You are here: Home Published Research Relative contribution of lipooligosaccharide inner and outer core modifications to nontypable Haemophilus influenzae pathogenesis.

Pau Morey, Cristina Viadas, Begoña Euba, Derek W Hood, Montserrat Barberán, Carmen Gil, María J Grilló, José A Bengoechea, and Junkal Garmendia (2013)

Relative contribution of lipooligosaccharide inner and outer core modifications to nontypable Haemophilus influenzae pathogenesis.

Infection and immunity.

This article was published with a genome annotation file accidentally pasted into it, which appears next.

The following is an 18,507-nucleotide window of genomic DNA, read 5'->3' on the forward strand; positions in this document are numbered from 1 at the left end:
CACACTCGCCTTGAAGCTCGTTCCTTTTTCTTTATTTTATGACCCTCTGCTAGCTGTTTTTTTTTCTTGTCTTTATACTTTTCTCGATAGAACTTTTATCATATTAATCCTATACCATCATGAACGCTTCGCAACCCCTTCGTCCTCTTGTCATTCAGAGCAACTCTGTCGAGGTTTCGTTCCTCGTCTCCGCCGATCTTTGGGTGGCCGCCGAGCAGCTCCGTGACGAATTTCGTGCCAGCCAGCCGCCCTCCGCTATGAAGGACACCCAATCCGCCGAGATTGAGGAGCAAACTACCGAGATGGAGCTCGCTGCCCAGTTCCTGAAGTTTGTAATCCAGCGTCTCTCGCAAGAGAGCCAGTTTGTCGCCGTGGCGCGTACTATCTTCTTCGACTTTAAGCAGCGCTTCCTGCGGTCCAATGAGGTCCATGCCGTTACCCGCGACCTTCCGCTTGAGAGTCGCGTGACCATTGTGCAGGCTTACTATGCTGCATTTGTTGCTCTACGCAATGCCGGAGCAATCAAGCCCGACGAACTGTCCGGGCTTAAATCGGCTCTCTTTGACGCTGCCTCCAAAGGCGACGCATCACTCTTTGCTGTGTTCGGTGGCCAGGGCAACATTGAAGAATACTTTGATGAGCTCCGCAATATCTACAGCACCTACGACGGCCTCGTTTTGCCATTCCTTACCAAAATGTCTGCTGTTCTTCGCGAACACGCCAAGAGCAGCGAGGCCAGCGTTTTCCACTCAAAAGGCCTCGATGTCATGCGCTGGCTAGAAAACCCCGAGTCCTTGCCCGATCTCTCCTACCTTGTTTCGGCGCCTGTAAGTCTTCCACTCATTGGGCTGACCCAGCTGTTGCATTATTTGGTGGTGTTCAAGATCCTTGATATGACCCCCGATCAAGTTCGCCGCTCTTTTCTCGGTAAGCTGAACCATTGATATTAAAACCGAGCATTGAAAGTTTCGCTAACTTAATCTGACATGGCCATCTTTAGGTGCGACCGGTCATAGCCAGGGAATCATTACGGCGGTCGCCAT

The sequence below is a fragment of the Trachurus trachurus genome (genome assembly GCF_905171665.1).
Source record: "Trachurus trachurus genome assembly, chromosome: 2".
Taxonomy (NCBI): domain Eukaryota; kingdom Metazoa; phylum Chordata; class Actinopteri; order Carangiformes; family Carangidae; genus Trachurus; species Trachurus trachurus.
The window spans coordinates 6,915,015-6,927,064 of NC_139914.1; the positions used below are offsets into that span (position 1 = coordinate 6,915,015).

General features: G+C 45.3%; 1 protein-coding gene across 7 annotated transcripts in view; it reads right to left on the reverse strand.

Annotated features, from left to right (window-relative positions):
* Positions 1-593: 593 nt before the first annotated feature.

Nontypable Haemophilus influenzae (NTHi) is a frequent commensal of the human nasopharynx that causes opportunistic infection in immunocompromised individuals. Existing evidence associates lipooligosaccharide (LOS) with disease, but the specific and relative contribution of NTHi LOS modifications to virulence properties of the bacterium has not been comprehensively addressed. Using NTHi strain 375, an isolate where the detailed LOS structure has been determined, we compared systematically a set of isogenic mutant strains expressing sequentially truncated LOS. The relative contribution of 2-keto-3-deoxyoctulosonic acid, the tri-heptose inner core, oligosaccharide extensions on heptoses I and III, phosphorylcholine, di-galactose and sialic acid to NTHi resistance to antimicrobial peptides (AMP), self-aggregation, biofilm formation, cultured human respiratory epithelial infection, and murine pulmonary infection was assessed. We show that opsX, lgtF, lpsA, lic1 and lic2A contribute to bacterial resistance to AMP; lic1 is related to NTHi self-aggregation; lgtF, lic1 and siaB are involved in biofilm growth; opsX and lgtF participate in epithelial infection; opsX, lgtF and lpsA contribute to lung infection. Depending on the phenotype, the involvement of these LOS modifications occurs at a different extent, independently or having an additive effect in combination. Collectively, we propose the relative contribution of LOS epitopes to NTHi virulence and frame a range of pathogenic traits in the context of infection.

 
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